Still Waters II on the wall in Whitten Lock, about half way down

5.2 In Whitten Lock

When the crew arrived at the Montgomery Lock, they had to wait for a tow to push out of the lock.  Once the tow cleared the lock, they got a green light and entered the lock.

Waiting on tow to leave lock


The next two locks were waiting with open gates when the crew arrived with their little Armada of five boats.  The lockage went smoothly and the boats headed to the Smithville Marina.  The skipper had warned Gammel Dansk and Chip Ahoy that the marina was not much.

The marina might not be much but the views getting there were spectacular


In fact he characterized the marina as the land of misfit toys from the Rudolph Christmas cartoon, except it is the marina of derelict boats instead of misfit toys.  The skipper had heard a rumor that the marina had sold and was in the process of being upgraded.  Well, when they arrived it was intuitively obvious to the most casual of observer that the place was in worse condition than back in 2016.

Derelict house boat with propane leak


While the skipper was returning from paying for the night’s dockage, he met two guys standing at the stern of the houseboat smoking cigarettes.  One of them mentioned that they could smell and hear a propane leak coming from the houseboat, as he took a drag on his cigarette.  That was a bit alarming for the skipper so he walked up to the bow of the boat and sure enough, there was a strong propane odor and loud hissing sound coming from the two ten gallon propane bottles sitting on deck.  The skipper knocked on the boat but nobody was home.  He boarded the boat and isolated the leak by closing the valves on the propane bottles.  The skipper will sleep better knowing there should not be any propane explosions or fires.  Bill of Chip Ahoy went back to the office and reported that there was a leak and that it had been secured.

On the up side though, Jim, the Marina Manager, was doing well.  The last time the crew saw Jim, he was down and out, and living on one of the derelict boats barely making ends meet.  He confirmed that the marina had had a contract to sell, but before the buyer could close the deal, the buyer was killed in a car crash.  Jim did say that the original owner was committed to try and upgrade the facility.  Hope they are successful.

As Capt’n Dan said, “that place just needs some TLC.”

Saturday, November 17th

The crew and flotilla got off the dock before eight and headed to the first lock of the day.  The flotilla was down to four boats today.  One boat had decided to anchor out rather than come on the dock.  When leaving, the skipper noticed the boat a few miles north of them, but it was not moving.  While the flotilla was being lowered down the lock, Chip Ahoy learned that the boat had gone aground leaving the anchor spot.  Not a good way to start your day.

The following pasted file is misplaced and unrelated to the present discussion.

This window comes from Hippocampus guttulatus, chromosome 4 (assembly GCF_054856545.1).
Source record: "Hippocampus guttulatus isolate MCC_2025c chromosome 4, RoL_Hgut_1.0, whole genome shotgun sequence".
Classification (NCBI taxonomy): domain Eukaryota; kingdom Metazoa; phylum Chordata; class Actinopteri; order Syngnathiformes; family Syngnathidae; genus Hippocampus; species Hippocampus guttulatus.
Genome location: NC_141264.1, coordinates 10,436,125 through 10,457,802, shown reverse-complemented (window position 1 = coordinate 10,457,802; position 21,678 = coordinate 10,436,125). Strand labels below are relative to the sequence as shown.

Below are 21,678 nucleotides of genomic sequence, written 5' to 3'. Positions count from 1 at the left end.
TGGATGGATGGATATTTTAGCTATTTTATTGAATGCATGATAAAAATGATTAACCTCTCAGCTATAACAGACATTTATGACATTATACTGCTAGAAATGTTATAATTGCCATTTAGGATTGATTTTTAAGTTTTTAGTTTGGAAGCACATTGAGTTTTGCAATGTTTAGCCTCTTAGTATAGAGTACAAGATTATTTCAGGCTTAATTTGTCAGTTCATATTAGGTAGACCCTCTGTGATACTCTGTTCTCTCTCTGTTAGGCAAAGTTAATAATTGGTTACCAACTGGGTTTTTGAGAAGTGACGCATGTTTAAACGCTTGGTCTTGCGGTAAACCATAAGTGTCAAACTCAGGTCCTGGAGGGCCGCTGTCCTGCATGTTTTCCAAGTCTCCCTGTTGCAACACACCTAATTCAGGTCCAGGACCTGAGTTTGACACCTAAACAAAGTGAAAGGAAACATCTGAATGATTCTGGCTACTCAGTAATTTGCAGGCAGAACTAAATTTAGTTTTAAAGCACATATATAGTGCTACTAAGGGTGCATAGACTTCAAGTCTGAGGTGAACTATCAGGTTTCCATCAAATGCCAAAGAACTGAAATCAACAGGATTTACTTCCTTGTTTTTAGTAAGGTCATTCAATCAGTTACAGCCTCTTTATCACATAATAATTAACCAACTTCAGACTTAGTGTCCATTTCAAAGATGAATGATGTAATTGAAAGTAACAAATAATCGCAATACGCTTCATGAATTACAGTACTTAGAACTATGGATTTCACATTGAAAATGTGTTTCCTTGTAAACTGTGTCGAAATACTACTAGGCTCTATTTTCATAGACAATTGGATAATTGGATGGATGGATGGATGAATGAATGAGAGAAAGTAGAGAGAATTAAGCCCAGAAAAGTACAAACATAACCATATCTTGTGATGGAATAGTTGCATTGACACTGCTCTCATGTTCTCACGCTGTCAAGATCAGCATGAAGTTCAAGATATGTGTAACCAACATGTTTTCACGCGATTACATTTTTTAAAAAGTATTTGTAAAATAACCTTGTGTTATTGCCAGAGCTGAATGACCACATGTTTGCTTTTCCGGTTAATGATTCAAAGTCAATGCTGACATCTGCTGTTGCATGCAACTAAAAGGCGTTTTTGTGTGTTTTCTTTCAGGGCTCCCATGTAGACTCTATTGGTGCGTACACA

Chip Ahoy leaving Smithville


Still Waters II leaving Smithville


The flotilla had exceptional timing at the locks today, with all locks waiting on the boats with open gates and green lights.  This allowed the flotilla to make excellent time down the waterway.  The no wind and smooth conditions also aided the speed of travel.

Glassy conditions again today


After leaving the third and final lock of the day, the crew set their sights on the Columbus Marina.  Columbus was celebrating an early Thanksgiving, and the staff had deep fried a couple of birds.  The crew was hoping to arrive in time to enjoy the good food and fellowship.

Making way to Columbus

19 mile 337 approach to Columbus

As hoped, the crew arrived in time to find plenty of good food available.  The crew also ran into the crew of Miss Utah enjoying the turkey dinner.  The crews last crossed paths in May 2016 at Havre de Grace on the upper Chesapeake Bay.

Boat Name of the Week

Owner must of had a baseball scholarship


Next Week –

The crew is still trying to determine where they will be on Thanksgiving.  There is only one marina in the 335 miles between Columbus and Mobile.  That marina is 120 miles south in Demopolis.  With few options people have begun to slow and stop for Thanksgiving.  Demopolis is full with no vacancy.  If some boats leave Demopolis and the crew can get a reservation they will move south to Demopolis for Thanksgiving.

If not, they will be thankful that they have a good spot right here in Columbus and enjoy where they are.  Then begin moving south once Demopolis opens up.

Hope all the virtual crew members have a blessed and wonderful Thanksgiving!

If you have made it this far in the blog this week, how about leaving a comment about one thing you are thankful for this year.

Loop On – Where the road ends, the water begins. The water goes on forever, and the adventure never ends.

Eric the Red

Kold Kentucky Lake

Hello virtual crew members and fellow adventurers!

Welcome aboard to Greg & Doreen, thanks for taking the time to follow the adventures of Still Waters II. It was also a blast cruising down the Mississippi River to Green Turtle Bay with you.  Have a great winter in Marathon, Florida!

The Birds, was one of the more colorful quilts in the National Quilt Museum.  If you look closely, each triangle has a bird sewn into the shape.

20 Birds (2)

Summary of week:

Kentucky Lake